Big East mailbag


Posted by ESPN.com's Brian Bennett

In an interstellar burst, I'm back to save the universe. And also answer some of your e-mails.

Jim F. from Corning, N.Y., writes: Can you clarify something for me? I have heard that if the Big East No. 2 team has two more wins than Notre Dame, the Gator Bowl cannot choose ND. Can you confirm? Looks like the second-place Big East team will have 10 wins, and I believe ND will end up 7-5.

Brian Bennett: Lots of questions about this situation this week. I was originally told by the Big East that a rule would prevent Notre Dame from being taken unless it was within two wins of an eligible Big East team. The league has since clarified that it has more of a handshake agreement on this, not a rule.

Gator Bowl president Rick Catlett told the South Bend Tribune last week that he thinks Notre Dame needs to be at least 8-4. He added that "it wouldn't be impossible to take a 7-5 Notre Dame over a 10-2 Big East team, but it would be difficult."

The Big East would likely raise a ruckus if the Gator Bowl tried to take a 7-5 Irish over, say, an 11-1 Cincinnati or 10-2 Pitt. The X factor here is that this is the last year of the relationship between the Gator Bowl and the Big East, which is switching to the Champs Sports Bowl next season. So Catlett and his game might not care about burning bridges.

Steve from Tampa, Fla., writes: How can the USA Today poll voters place WVU ahead of USF? Have they not watched college football the past two weeks? Maybe you can provide an explanation.

Brian Bennett: There is no apparent logic to the coaches' poll. That's clear. I actually had West Virginia ahead of South Florida in my power rankings this week, which may seem crazy, too. My reasoning is that the Mountaineers are still alive for the Big East title, while the Bulls are not, despite the head-to-head result. We'll find out Friday night if West Virginia deserves that respect.

Zach from Cincinnati writes: Lost 10 defensive starters, Heisman contending QB gets injured, and the Bearcats are still undefeated national title contenders? Is there any coach more deserving than Brian Kelly for the national Coach of the Year Award?

Brian Bennett: Kelly certainly deserves very strong consideration. I would have put the other Kelly, Oregon's Chip, up there as well until last week, and now maybe Stanford's Jim Harbaugh deserves some consideration. So does Idaho's Robb Akey, Temple's Al Golden and a few others. But Brian Kelly has to be high in on the list.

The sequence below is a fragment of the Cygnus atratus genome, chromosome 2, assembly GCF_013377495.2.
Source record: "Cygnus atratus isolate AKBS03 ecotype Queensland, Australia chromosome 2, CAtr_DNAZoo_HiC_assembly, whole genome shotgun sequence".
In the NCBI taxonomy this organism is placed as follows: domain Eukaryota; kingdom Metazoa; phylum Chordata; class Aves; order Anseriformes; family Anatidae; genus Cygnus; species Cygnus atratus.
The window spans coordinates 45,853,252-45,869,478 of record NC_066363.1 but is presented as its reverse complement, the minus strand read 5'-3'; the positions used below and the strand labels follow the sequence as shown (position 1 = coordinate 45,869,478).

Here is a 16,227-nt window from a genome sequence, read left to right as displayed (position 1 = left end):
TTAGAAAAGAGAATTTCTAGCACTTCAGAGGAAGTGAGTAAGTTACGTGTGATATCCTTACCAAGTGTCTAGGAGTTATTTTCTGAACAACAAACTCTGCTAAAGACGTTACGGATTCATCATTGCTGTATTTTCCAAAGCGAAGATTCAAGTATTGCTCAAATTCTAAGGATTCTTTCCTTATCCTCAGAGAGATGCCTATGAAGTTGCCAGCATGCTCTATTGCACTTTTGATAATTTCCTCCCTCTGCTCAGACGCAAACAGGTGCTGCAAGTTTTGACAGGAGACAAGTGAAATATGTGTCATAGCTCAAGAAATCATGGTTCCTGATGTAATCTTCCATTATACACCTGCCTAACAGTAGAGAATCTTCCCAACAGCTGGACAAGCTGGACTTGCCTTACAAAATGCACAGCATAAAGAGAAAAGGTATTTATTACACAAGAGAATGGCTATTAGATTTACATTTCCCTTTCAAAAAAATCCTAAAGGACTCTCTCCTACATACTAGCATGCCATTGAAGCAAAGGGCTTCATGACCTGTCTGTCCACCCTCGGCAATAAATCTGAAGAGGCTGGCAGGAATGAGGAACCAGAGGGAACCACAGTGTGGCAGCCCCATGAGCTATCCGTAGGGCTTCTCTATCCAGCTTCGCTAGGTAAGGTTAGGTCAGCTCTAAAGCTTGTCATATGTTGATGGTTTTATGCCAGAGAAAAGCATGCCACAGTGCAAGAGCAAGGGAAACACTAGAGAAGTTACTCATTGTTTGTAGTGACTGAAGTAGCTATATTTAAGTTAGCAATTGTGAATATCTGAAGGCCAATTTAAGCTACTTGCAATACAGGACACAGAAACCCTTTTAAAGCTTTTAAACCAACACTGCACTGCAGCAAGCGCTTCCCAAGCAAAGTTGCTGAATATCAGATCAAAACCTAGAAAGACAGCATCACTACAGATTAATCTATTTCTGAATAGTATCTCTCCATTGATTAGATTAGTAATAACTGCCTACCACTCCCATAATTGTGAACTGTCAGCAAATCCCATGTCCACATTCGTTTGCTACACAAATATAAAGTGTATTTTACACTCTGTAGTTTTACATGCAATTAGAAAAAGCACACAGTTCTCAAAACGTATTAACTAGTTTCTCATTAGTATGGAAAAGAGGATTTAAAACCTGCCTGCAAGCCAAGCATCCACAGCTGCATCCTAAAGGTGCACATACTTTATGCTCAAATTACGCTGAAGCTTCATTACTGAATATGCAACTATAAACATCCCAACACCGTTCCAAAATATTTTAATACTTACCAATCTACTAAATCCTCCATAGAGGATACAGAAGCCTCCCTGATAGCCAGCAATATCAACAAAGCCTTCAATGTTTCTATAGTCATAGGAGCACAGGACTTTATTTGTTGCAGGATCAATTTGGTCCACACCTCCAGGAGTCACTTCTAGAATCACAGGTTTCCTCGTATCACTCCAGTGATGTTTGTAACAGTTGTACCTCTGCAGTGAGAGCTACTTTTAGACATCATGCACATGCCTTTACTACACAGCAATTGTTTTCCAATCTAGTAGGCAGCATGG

Scott from Buckhannon, W. Va., writes: Put on the "Head Coach" hat for a minute. You have a fifth-year senior playing his only full year for your team, and you have a freshman that was a Top 10 recruit. You start off the year with the senior, but as the year goes on, his play is erratic and he makes freshman-like mistakes. Your team starts struggling to get in the end zone, although it used to embarrass defenders. Knowing that this is the only full year this senior is able to benefit your team, and your fresman can play just as well as the senior, what would you do for the benefit of your program now, and in the future?

Brian Bennett: Well, it's not hard to see what you're getting at there, Scott. For the record, no, I don't think Geno Smith should replace Jarrett Brown. Smith is a real talent, but Brown is a terrific player who's going through a rough patch, along with the entire offense. You have to play to win now, and West Virginia is still alive for a BCS game.

The only way you throw a true freshman in there is if he's clearly the best player at the position (as is the case at Rutgers) or if there's nothing left to play for and it's time to start rebuilding. That's not the case here.

Dave from Cincinnati writes: As for the Cincy-UConn "Strangest Moment" you mentioned, I was one of the fans at Nippert Stadium that was booing on that 3rd and 8 play. I think the fans were booing at that series in general. It was poor play-calling all around. Yes, Brian Kelly is the reason we are where we are ... but that series was awful. We could see the comeback mounting. You have to remember, we live in Cincinnati... we expect the worst every single time.

Michael M. from Cincinnati writes: I believe that the booing you're referring to in the first series of the fourth quarter of the Cincinnati game was not directed towards either team, but towards a fan in the UC student section. An obnoxious young man was flaunting an Ohio State jersey, and the student section quickly responded with boos, followed by cheers of "take it off!" Right now the Bearcat faithful are so pumped about Brian Kelly that we would cheer for him just for walking and chewing bubble gum at the same time.

Brian Bennett: Are you guys sure you were at the same game? Sorry, Michael, I'm not buying the obnoxious fan in the grassy knoll explanation. The timing would be too perfectly coincidental.

Dwight Schrute from Scranton, Penn., writes: Assume UConn becomes bowl eligible for a moment. Not that crazy, a win over Syracuse and a win over ND or USF. Does the Jasper Howard tragedy improve their bowl appeal? There's no doubt, the loss would most certainly not be worth the gain, but there's also no denying that it IS a big story and a lot of people would tune in to see a group of young guys who, emotionally, had the worst season of any team this year.

Brian Bennett: Hey, there, Dwight. Love your beets.

I do think UConn's story, not to mention how competitive the Huskies have been, would make this an attractive bowl team. The problem is they have to win out to get to 7-5, and I think 6-6 is far, far more likely. With the Gator Bowl potentially out, the Big East will have only five bowl slots, and those will all be taken by teams with winning records. By rule, UConn cannot jump them in the pecking order. So the Huskies would have to find an at-large spot somewhere, and all teams 7-5 or better in the FBS will have to be placed first. That won't be easy.